Luckily, as my legs were pretty much shot at this point, we had two days off before the 15km individual. I was really looking forward to this race, the 15km distance suits me as does the individual start format. It was a tough day with temperatures well above 0degC. This made the snow wet and slow but luckily our wax technician Alexei was able to pull off some magic with the help of the Polish team and we had great skis. I started with bib number seven and crossed the line in first place. This meant I got to sit in the coveted leader’s chair if only for 5mins until the next faster racer came in.
I ended up finishing in 64th position, not quite the top 50 I was hoping for but still in good company. Only 40sec behind the strong Russian skier Maxim Vylegzhanin who is fifth in the overall world cup competition this year.
I went into World Champs with the goal of starting every race, though was especially focused on the 30km skiathlon and 15km individual start skate race. I figured I’d see how my body responded to the heavy race load and adjust if necessary. I ended up racing all five possible races, though the distance (~100km) began to catch up with me as the championships were winding down. The last race was a bit of a struggle, though you never do an easy 50km.
Over all, I’m quite happy with the way the races went. Our skis were running consistently well, despite the tricky conditions, and most importantly, we bested the Aussies in every race. A quick rundown of each race in chronological order is below.
Classic Sprint – I’d sort of planned on using this race as a warm up for the rest of the championships. I haven’t traditionally been very strong in sprint races, though for using the race as a warm up of sorts it went quite well. I ended up placing 61st out of roughly 130 starters, though most importantly it was a good indicator for the distance races later in the week.
30km Skiathlon – This was probably the race I was most nervous for. It has been my experience that this tends to be the hardest of race formats with a high pace throughout. The classic portion went well, my skis were definitely geared more towards the uphills, which I think saved my arms for the skate portion. I managed to pick up a few spots before the end of the skate section and was pleased with both the result and the way I had skied the race.
Team Sprint – The team sprint is one of my favorite events at the top level. It gives you the chance to rub shoulders with the best nations and just go out and ski as hard as you can. We wound up 21st out of 30 teams and beat a number of nations with far more developed ski programs than New Zealand. I was a little worried that the previous day’s race would leave us pretty beat up but ended up feeling quite strong and managed to have the fastest split on one of the laps early in our semifinal.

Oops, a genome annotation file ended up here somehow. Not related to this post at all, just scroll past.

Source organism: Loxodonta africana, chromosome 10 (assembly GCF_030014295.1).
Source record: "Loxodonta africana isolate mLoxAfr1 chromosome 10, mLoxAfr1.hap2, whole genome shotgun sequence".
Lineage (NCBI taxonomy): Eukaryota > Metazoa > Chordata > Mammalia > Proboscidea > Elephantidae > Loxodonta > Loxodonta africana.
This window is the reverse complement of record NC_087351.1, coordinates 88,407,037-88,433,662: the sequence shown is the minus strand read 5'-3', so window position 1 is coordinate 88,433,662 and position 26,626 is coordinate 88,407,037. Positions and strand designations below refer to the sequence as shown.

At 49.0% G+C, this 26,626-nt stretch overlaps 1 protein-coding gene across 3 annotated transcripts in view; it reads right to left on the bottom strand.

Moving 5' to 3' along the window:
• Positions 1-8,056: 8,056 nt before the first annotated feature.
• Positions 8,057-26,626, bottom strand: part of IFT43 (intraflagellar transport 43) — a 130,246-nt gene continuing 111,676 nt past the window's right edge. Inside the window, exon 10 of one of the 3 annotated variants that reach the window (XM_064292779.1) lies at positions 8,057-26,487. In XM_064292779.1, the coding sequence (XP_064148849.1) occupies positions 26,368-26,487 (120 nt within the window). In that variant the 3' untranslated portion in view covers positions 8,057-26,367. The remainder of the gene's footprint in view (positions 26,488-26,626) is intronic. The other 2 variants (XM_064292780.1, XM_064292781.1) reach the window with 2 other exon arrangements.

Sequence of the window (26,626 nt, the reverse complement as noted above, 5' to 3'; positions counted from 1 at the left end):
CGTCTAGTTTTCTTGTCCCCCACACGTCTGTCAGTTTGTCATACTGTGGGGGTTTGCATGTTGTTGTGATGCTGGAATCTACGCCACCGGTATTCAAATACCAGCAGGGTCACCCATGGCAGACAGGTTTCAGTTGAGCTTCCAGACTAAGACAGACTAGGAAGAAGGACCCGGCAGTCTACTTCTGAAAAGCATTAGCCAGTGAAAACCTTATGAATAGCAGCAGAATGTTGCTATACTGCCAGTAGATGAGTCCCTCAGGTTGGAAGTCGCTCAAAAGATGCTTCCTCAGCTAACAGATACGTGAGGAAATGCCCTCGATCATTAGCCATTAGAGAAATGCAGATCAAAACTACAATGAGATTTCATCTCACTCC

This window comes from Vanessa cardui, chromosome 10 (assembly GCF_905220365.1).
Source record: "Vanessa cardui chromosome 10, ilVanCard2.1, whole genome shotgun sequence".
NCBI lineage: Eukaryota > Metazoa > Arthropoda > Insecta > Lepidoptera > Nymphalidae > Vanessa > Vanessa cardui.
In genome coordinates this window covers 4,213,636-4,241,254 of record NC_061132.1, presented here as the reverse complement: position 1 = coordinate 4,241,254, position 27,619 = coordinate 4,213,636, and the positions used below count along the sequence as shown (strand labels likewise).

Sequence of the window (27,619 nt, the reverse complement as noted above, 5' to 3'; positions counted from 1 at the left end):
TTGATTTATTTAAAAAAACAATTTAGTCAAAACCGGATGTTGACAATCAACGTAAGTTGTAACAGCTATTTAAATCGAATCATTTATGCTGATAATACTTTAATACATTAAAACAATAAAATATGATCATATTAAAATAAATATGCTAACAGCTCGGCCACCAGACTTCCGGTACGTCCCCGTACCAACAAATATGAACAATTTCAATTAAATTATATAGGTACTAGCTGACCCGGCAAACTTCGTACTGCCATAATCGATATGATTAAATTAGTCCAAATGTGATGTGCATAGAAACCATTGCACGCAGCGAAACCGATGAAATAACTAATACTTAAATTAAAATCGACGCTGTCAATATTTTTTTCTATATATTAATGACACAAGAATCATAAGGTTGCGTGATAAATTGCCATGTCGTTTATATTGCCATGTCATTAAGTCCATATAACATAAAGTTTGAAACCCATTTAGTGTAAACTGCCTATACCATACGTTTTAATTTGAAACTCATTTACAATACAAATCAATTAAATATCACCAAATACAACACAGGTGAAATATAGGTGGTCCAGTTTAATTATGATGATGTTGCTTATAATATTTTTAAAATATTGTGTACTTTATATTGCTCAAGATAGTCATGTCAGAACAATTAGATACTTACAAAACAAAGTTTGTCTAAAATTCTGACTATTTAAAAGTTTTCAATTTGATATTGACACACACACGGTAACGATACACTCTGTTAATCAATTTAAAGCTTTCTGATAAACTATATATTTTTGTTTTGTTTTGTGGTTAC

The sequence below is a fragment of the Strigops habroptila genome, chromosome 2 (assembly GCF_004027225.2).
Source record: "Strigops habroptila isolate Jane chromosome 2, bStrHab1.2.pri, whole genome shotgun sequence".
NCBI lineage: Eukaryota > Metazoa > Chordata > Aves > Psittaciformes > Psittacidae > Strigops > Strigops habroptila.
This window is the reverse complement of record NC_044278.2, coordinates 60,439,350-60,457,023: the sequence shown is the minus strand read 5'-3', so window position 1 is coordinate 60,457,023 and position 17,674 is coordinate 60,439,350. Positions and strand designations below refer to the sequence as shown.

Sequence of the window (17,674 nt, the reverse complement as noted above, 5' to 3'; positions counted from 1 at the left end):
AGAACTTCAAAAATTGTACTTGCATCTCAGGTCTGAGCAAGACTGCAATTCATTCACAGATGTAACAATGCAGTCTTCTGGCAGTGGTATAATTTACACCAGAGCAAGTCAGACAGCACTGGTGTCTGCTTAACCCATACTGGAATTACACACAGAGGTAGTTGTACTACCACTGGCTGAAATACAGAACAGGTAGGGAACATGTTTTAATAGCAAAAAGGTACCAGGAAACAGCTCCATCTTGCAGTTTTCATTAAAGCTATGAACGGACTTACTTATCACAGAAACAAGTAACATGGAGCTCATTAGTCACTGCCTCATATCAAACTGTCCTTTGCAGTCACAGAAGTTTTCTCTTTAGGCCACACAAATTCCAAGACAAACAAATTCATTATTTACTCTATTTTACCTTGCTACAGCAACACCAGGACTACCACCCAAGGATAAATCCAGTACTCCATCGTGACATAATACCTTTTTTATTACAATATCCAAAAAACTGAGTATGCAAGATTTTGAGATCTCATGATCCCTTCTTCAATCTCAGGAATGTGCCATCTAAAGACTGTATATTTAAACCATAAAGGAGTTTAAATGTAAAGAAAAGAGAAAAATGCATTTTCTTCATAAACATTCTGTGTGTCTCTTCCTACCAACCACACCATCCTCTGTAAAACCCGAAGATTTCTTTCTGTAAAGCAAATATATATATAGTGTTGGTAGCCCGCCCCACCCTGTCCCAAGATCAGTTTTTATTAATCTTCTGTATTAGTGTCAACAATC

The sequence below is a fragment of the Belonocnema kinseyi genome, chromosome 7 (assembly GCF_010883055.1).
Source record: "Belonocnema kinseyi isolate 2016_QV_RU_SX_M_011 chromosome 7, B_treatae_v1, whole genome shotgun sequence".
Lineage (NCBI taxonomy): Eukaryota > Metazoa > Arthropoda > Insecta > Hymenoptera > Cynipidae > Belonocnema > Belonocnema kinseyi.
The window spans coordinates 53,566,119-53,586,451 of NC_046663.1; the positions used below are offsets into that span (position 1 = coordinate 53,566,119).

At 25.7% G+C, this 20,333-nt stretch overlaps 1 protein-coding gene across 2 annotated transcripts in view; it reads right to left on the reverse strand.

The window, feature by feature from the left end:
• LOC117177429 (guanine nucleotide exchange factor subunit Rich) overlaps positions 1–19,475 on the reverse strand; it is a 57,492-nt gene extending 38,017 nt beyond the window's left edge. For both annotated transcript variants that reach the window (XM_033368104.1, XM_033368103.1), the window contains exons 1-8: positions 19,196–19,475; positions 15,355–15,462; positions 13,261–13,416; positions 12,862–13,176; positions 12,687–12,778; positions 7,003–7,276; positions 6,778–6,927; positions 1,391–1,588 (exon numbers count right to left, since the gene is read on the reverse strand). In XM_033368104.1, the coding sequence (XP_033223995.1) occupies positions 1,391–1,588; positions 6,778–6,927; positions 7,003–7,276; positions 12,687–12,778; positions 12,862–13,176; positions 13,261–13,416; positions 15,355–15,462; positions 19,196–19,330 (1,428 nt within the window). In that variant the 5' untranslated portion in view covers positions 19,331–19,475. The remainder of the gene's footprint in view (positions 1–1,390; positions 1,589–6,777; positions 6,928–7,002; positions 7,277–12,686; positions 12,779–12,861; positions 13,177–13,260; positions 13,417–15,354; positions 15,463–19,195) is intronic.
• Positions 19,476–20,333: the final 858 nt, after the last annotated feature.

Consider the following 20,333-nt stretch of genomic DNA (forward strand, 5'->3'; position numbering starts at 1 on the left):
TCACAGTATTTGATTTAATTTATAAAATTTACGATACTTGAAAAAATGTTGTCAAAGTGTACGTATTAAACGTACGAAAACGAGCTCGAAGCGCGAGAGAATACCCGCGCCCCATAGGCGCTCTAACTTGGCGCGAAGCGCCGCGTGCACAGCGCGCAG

15km Individual Skate - This was the other race along with the skiathlon that I was focusing on. It’s traditionally been one of my stronger events and the way the seeding worked I was able to start with some of the top guys on either side of me. I ended up going out a little too hard and was definitely hurting for the last couple of kilometres, though all told it was again a good race.
50km Classic – This was the last of race of the championships and it promised to be a brutal race with slushy conditions, hot temperatures, and the fatigue of the last week catching up with me. It didn’t disappoint and I wound up struggling through parts, though our tech really nailed the skis and I went through four pairs over the course of the race. By the end I was absolutely spent though glad to have done the race.
The World Championships in Val Di Fiemme were a great experience for me. I am mainly a biathlete, traveling alone on the world cup circuit, so it was very exciting to have been able to team up with Nils, Andy and Alexei to have a real team feeling.
I had two races at these World Champs: - the 5km qualifier race and the 15km skiathlon (7.5 km classic/ 7.5 km skate). The qualifier was the first race, and let me tell you, this course was pretty challenging! It definitely made you work the whole way- both the ups and the downs. I finished 13th in the end, and as I was an early starter, I was able to sit on the leader chair for a while!
The skiathlon was a little bit scary for me as I am not typically a classic style racer. In the end I felt amazing and was very pleased with my finish.
I was very happy to have been given the opportunity to start at these World Championships, and now I am ever more motivated to do more strictly XC races as well as biathlon.
Click here for full results from FIS Nordic World Ski Championships in Val di Fiemme, Italy